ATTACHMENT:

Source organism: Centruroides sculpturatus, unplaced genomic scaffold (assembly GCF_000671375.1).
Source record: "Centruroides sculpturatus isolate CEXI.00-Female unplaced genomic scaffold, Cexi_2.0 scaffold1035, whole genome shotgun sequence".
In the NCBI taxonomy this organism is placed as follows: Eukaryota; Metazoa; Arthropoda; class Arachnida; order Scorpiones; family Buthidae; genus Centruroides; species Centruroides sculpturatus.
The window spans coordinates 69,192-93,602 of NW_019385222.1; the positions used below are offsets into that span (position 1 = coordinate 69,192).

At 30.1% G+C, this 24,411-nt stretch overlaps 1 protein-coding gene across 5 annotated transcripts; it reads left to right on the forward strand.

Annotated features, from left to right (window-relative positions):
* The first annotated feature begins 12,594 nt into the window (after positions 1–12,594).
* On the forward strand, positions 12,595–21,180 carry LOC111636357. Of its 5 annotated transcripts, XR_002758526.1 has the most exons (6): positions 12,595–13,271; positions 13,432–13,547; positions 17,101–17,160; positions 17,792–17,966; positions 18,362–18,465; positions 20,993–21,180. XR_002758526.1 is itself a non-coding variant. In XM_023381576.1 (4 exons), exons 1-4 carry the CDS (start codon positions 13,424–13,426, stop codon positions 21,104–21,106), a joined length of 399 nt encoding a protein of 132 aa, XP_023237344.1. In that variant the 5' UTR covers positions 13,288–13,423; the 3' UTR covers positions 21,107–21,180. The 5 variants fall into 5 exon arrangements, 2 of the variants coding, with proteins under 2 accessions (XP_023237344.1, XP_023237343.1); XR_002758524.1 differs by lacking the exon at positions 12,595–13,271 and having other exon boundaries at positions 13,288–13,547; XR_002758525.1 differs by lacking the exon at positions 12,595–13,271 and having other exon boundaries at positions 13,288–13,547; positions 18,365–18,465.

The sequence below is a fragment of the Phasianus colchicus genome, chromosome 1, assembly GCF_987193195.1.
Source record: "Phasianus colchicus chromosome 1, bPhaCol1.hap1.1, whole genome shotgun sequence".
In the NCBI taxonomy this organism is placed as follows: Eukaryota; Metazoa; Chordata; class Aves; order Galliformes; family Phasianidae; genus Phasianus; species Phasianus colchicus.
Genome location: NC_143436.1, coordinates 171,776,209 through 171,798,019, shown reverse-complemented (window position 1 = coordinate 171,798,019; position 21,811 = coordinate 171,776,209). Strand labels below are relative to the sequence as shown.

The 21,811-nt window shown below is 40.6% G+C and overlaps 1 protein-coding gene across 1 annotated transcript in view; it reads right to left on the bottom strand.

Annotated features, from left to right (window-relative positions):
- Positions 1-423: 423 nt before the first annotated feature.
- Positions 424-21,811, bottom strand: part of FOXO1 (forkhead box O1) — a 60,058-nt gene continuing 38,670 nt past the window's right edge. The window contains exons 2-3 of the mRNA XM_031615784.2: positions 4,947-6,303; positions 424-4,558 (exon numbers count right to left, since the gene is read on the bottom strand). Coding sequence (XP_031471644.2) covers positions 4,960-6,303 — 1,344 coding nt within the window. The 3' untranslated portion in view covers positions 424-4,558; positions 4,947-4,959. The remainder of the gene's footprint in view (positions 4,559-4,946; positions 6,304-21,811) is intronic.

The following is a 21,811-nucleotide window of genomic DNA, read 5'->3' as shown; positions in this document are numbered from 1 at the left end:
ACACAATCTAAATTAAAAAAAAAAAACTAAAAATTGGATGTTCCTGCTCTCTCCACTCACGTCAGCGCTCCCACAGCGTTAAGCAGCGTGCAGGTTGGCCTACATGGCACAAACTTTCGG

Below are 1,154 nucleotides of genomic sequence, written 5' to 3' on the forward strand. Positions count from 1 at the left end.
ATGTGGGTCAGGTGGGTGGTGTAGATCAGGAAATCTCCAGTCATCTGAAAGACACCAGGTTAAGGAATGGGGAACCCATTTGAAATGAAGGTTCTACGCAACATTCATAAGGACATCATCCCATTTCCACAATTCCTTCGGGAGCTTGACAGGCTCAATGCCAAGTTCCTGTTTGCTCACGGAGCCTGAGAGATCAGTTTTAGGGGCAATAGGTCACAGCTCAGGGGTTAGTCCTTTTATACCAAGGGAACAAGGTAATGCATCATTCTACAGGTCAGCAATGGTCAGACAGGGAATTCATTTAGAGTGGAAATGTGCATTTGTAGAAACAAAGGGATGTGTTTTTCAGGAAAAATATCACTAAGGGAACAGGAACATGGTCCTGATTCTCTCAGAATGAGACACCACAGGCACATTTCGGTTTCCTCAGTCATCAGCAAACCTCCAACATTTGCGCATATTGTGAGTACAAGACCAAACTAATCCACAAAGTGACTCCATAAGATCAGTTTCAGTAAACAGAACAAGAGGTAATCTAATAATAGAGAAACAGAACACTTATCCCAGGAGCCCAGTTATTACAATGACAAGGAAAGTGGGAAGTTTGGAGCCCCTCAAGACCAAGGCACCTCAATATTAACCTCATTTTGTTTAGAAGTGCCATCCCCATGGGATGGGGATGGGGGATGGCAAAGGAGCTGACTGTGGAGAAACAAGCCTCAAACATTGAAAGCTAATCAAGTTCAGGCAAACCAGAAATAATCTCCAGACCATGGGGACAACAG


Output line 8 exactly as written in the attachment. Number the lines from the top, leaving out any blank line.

* On the forward strand, positions 12,595–21,180 carry LOC111636357. Of its 5 annotated transcripts, XR_002758526.1 has the most exons (6): positions 12,595–13,271; positions 13,432–13,547; positions 17,101–17,160; positions 17,792–17,966; positions 18,362–18,465; positions 20,993–21,180. XR_002758526.1 is itself a non-coding variant. In XM_023381576.1 (4 exons), exons 1-4 carry the CDS (start codon positions 13,424–13,426, stop codon positions 21,104–21,106), a joined length of 399 nt encoding a protein of 132 aa, XP_023237344.1. In that variant the 5' UTR covers positions 13,288–13,423; the 3' UTR covers positions 21,107–21,180. The 5 variants fall into 5 exon arrangements, 2 of the variants coding, with proteins under 2 accessions (XP_023237344.1, XP_023237343.1); XR_002758524.1 differs by lacking the exon at positions 12,595–13,271 and having other exon boundaries at positions 13,288–13,547; XR_002758525.1 differs by lacking the exon at positions 12,595–13,271 and having other exon boundaries at positions 13,288–13,547; positions 18,365–18,465.